Pokémon Detective Pikachu (2019)
And the winner of the great wait battle of 2019 is! Yeah, I should grammatically include the title at the end of that, but then it ruins the whole lame segue thing I do at the end of the preamble. Look, it’s 2019, at this point everyone that’s been a kid since the first Red or Blue graced Game Boy units or the anime hit the cartoon circuit on TV knows and probably loves Pokemon. There’s no explanation I have to do here, at all. The most baffling thing you could want explained is how Ryan Reynolds landed the role of Pikachu - but hey, I don’t know that, I’m just a guy that watches movie and occasionally knows an odd factoid from production! Grab your bubble-pipes and get the gang ready to solve the case of of the pokeballs shake, tonight we check out Pokemon Detective Pikachu.
Alright, so there’s some ground rules I’m laying out in expectations for this movie. One: Plenty of Pokemon on screen, even if they don’t do a dang thing for the story. Two: Some form of mystery (that’s hopefully more than bare bones minimum). Three: Cheese, and not the edible kind. If it’s got those things, than it meets my expectations - regardless of if it’s good or bad in doing so. That said, the trailer already gives way to at least two of those items being in it, so it’s starting off on the right foot before I even get to the movie proper! There’s going to be a lot of effects work on display here too, so that ought to be a decent sized paragraph to talk about as well - there’s a lot that this should be able to give me, and here I am rambling off a two-game sized rant on things that don’t even matter. Now, it manages to stay a family movie throughout, I’ll get that useful information out of the way - but that said, there can be some violence - even if it be between digital monster creatures that replace pretty much every type of wildlife to ever exist. For folks where that could be an issue - even if it’s not explicit or as frequent as a game based on monster fights would imply - they might need a cursory viewing to determine if they’ll share or not and that call is up to them even if it doesn’t bother me in the slightest.
Story-wise the movie does hit some heavy beats now and then, similar to most distant-relationship family movies out there. Perhaps it’s a little bit harder to swallow the serious pill when surrounded by colorful, adorable, and often time wacky looking creatures but it does at least try in that regard. It has highs, it has lows, and it does in fact have a mystery. Why can he talk to this one Pikachu? What happened to his dad? What’s this (daisy chaining path of leads and clues and things that all drive it together by the end)? Even if it doesn’t make sense when it happens on screen, by the end most things are wrapped up, and astute watchers will easily pluck the feathers out of the mystery bird before the screen announcer could finish yelling “Whose that Pokemon?” Yeah, I was a kid once and know that phrase, deal with it. Even elements that feel a bit out of left field are still well and early hinted at across the run, so it never completely feels as though they at least didn’t try to clue your dense face in to the twist around the corner. All of that, and it’s not even really a complex mystery, feeling no more incredibly narrative than any of the episodes you might have watched way back when Ash was trying to be a master and Pikachu was undeniably the face of the game.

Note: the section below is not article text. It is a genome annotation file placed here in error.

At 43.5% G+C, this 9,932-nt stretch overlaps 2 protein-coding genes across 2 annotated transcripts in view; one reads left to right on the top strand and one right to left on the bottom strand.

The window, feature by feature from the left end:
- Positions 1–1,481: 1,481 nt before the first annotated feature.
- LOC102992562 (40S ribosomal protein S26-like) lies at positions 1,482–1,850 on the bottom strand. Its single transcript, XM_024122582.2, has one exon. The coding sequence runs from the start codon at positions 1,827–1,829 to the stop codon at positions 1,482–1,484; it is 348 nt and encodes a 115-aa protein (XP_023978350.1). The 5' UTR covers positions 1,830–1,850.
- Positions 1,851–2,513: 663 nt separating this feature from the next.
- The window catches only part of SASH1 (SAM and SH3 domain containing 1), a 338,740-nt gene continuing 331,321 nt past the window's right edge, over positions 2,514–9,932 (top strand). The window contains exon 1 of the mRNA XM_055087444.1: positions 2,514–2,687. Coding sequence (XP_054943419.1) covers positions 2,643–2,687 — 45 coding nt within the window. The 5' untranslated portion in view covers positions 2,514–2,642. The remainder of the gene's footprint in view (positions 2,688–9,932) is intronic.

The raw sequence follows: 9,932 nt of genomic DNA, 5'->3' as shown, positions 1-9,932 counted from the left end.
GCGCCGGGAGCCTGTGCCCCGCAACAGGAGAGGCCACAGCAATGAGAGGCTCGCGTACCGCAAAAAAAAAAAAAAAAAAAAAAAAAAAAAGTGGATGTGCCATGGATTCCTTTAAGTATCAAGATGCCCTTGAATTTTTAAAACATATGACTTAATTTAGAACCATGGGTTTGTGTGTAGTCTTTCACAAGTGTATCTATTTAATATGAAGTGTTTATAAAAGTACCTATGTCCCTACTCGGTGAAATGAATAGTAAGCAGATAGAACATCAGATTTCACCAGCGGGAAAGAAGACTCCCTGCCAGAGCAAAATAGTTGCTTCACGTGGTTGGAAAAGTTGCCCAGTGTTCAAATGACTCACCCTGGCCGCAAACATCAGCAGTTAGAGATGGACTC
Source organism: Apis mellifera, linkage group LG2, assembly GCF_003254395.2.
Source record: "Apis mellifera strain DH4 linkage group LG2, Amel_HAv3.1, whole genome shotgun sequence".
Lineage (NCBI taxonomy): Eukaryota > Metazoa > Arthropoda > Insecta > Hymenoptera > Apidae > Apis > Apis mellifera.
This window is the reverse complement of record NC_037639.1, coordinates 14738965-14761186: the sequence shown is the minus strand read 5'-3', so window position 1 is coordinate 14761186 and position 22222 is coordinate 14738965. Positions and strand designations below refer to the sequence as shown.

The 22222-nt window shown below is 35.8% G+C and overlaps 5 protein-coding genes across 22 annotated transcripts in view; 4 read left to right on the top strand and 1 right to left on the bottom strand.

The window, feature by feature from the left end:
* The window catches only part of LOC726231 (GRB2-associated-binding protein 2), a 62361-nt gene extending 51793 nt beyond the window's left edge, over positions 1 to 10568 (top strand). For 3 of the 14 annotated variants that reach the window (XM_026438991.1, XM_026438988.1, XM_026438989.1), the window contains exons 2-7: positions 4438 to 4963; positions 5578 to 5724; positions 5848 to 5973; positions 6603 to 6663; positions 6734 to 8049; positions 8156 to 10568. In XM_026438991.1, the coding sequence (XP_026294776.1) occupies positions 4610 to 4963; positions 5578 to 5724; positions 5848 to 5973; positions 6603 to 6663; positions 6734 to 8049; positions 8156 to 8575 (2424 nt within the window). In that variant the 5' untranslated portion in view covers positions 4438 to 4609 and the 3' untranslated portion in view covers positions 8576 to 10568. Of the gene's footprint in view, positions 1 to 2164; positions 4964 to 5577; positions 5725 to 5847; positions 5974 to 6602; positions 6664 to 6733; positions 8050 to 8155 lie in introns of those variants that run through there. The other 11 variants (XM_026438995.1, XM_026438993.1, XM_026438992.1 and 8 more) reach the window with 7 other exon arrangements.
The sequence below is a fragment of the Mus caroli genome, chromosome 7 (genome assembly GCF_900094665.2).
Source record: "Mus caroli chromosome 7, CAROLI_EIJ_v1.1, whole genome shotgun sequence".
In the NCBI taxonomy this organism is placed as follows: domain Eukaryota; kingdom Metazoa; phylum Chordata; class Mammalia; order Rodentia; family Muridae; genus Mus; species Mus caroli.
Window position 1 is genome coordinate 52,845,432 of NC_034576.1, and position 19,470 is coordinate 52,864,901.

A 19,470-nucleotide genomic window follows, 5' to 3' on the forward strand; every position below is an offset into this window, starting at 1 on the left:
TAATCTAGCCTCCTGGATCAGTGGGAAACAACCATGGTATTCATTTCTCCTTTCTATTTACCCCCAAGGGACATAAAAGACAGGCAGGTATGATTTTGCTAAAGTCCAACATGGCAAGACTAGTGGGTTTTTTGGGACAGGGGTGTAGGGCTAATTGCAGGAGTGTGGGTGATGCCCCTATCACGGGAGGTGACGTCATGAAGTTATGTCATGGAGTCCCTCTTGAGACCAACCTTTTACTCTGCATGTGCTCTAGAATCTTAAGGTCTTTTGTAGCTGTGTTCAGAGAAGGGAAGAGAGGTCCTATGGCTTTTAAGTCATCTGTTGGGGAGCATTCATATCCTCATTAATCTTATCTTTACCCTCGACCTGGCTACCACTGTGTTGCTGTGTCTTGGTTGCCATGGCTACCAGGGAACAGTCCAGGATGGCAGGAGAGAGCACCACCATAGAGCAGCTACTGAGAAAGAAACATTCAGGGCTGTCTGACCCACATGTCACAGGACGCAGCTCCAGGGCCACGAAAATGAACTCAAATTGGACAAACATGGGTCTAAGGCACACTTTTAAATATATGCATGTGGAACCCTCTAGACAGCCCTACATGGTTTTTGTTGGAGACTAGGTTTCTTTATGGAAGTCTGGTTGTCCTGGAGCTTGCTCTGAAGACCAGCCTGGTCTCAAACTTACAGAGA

So the mystery might not be amazing despite being handled well, but there are still a lot of moving pieces to be considered within to tell how well it operated. Actors being one of the key elements - if you put someone on there with their big twirly mustache and all black outfit surrounded by Haunters, it’d be rather obvious that they were a villain after all. Here, they keep things relatively level, even if you will probably lean towards a few characters as being potentially bad - and maybe it’ll fool you into thinking the wrong ones, maybe it won’t. The main characters do a good job with acting outside of a tidbit we’ll get to later on, even if at times they can feel quite cartoon-ish in either their character roles or in their presentation. Again, if this was a serious hard-edged detective movie I might find that to be a fault, but here it just serves to remind you that you are watching what is effectively a kids movie about a game franchise that blew up into other things. On the flip of that coin, it helps make the lead feel less at home in the movie - but the dangerous edge of that coin could be brought up by discussionists who like to pick meanings out of movies, where it in turn brings about a feeling of “being different ain’t great.” I’d say they were thinking a bit too far into things, but I’d be remiss to not say that they have a bit of a point there regardless. Still, hidden meanings being created on the fly aside, the story unfolds at a decent pace with enough little exciting tidbits or clues dropping to invest you enough into wanting to watch it, even if you don’t need to have left grade school to figure it out.